House of Wax (2005): United States – directed by Jaume Collet-Serra
Rated R by the MPAA – contains language, sexual content, momentary wax nudity, violence, blood
The 2005 remake of House of Wax is a singular brand of generic film. It was made, and exists, only to be seen briefly when released and then forgotten. No effort was made, and most likely not intended, to ensure the film would stand the test of time. The film does everything it needs to do to cover all its bases, with the aim of a quick, short, and hopefully profitable run at the box office (though the $30-$40 million budget would belie any intention of a quick turnaround).
All this being said, House of Wax isn’t actually a terrible horror movie. It is a terrible film, but not actually a terrible horror movie. There are some major problems with the film, but it does a number of things perfectly adequately and actually manages to roll a story up into a neat but shallow package without resorting to too many cheap tricks. And it does feature Paris Hilton, in a role crafted to take advantage of her image in 2005.
The setup is remarkably unoriginal. Six friends are on their way to a place, get waylaid, and then murdered. The six friends include Carly Jones (Elisha Cuthbert) and her brother, an ex-con named Nick (Chad Michael Murray). Nick’s pal Dalton (Jon Abrahams) accompanies them, sporting a video camera in an attempt to capture any potential hot action featuring the two women. The second woman is Paige Edwards (Hilton), and she doesn’t mind heating things up with her boyfriend Blake (Robert Ri’chard). Rounding out the group is Carly’s boyfriend Wade (Jared Padalecki), who is consistently worried about Nick’s dark past.
The destination is a college football game somewhere. Getting there involves driving across random countrysides, where they get lost and end up camping for a night. A creepy truck approaches, they get scared, but it turns out okay. The next day one of the cars is mysteriously broken, necessitating a trip to a nearby town. Predictably, part of the group heads toward town while the rest intends to continue their trip to the game. The town, naturally, is full of evil and creepiness; a strange mechanic at the gas station, a funeral, and a lonely wax museum.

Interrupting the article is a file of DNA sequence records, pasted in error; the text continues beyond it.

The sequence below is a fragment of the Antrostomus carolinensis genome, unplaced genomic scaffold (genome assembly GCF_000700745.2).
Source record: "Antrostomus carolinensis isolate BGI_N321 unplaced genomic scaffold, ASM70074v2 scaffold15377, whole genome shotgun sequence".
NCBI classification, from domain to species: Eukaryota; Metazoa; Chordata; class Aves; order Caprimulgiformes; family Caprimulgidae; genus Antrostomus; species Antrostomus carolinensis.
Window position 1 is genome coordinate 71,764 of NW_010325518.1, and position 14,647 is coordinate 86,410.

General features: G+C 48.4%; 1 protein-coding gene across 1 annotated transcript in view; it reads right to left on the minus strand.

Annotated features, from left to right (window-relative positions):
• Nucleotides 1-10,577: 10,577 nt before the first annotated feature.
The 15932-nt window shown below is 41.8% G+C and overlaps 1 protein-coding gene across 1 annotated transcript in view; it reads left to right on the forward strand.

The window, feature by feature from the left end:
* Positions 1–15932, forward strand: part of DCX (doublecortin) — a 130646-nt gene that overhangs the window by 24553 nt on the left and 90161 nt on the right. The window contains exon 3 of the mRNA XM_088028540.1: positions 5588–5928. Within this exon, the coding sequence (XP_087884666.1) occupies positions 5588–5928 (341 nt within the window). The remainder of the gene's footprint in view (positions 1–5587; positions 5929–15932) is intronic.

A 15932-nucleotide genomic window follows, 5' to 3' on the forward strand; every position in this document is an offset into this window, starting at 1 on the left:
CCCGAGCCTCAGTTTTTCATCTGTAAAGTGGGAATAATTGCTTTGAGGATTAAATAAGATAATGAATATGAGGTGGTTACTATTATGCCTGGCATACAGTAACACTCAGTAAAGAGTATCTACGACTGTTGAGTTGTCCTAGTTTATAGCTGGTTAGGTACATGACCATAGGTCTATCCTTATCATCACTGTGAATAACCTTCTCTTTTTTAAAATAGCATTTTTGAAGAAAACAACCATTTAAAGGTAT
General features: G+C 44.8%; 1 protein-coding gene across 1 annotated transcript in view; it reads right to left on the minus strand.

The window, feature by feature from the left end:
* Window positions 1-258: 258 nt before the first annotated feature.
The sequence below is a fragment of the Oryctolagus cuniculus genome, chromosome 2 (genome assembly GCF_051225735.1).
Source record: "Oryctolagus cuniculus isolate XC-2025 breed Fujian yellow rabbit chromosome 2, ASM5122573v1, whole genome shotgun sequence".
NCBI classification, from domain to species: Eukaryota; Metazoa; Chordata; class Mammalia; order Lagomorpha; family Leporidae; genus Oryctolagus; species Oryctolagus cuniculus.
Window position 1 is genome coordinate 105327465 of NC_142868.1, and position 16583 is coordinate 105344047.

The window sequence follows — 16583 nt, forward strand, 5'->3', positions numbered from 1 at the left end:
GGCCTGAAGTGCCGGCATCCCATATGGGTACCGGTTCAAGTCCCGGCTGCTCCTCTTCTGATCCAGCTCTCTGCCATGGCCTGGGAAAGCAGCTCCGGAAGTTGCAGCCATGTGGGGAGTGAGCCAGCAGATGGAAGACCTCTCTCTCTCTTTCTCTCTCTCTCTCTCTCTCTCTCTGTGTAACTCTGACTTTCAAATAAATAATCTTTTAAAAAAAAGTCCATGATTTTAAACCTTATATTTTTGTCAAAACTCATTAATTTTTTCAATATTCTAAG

Many of the characters eventually die, and there are numerous parallels between the good guys and the bad guy(s). These themes are, no doubt, intended to be clever and witty. Surprisingly, they don’t fail all that badly. The movie is certainly trying to do a lot of things. Blake is African American, “proving” that the movie is progressive. Carly even manages to end up in a tank-top, a prerequisite for any horror movie heroine, despite the fact that she doesn’t start by wearing it. And then there’s the necessary setup to ensure that cell phones will only work at prescribed moments.
Some of the movie’s marketing included t-shirts saying something along the lines of “Watch Paris Die,” making no secret of her eventual death. Public perception of her at the time was none-too-kindly, and she proved a good sport by playing along. There are even numerous references to her infamous sex tape. Her death is the most original of the bunch; not too brutal, but rather violent and gory. In 2005, I imagine this is exactly what everyone wanted to see. The problem is that, in a cast of mostly unknown actors, she stands out as being particularly bad. She even has trouble looking terrified as she runs from the killer wearing nothing but skimpy red lingerie.
There are some positive things in House of Wax. Some of the wax museum is rather interesting, and the machine used to convert people to wax is sufficiently creepy and industrial. The finale (which is the same as in the 1953 original) is suitably impressive, with what looks like an entire mansion crafted from meltable wax. The overall atmosphere isn’t too terrible, and this alone is a compliment for a horror movie.
The thing is, I simply can’t muster up much hate for House of Wax. It’s not a good movie; some elements are downright awful, some of the direction is unnecessary and superfluous, causing it to run out to a ridiculous 113 minutes. In spite of all this, it’s not a dreadful horror movie, even though it’s not particularly violent or shocking or exploitative. As a rule, it is far too long to be worth wasting time on, but it might be suitable for a laid back, time-wasting, low-expectations movie party.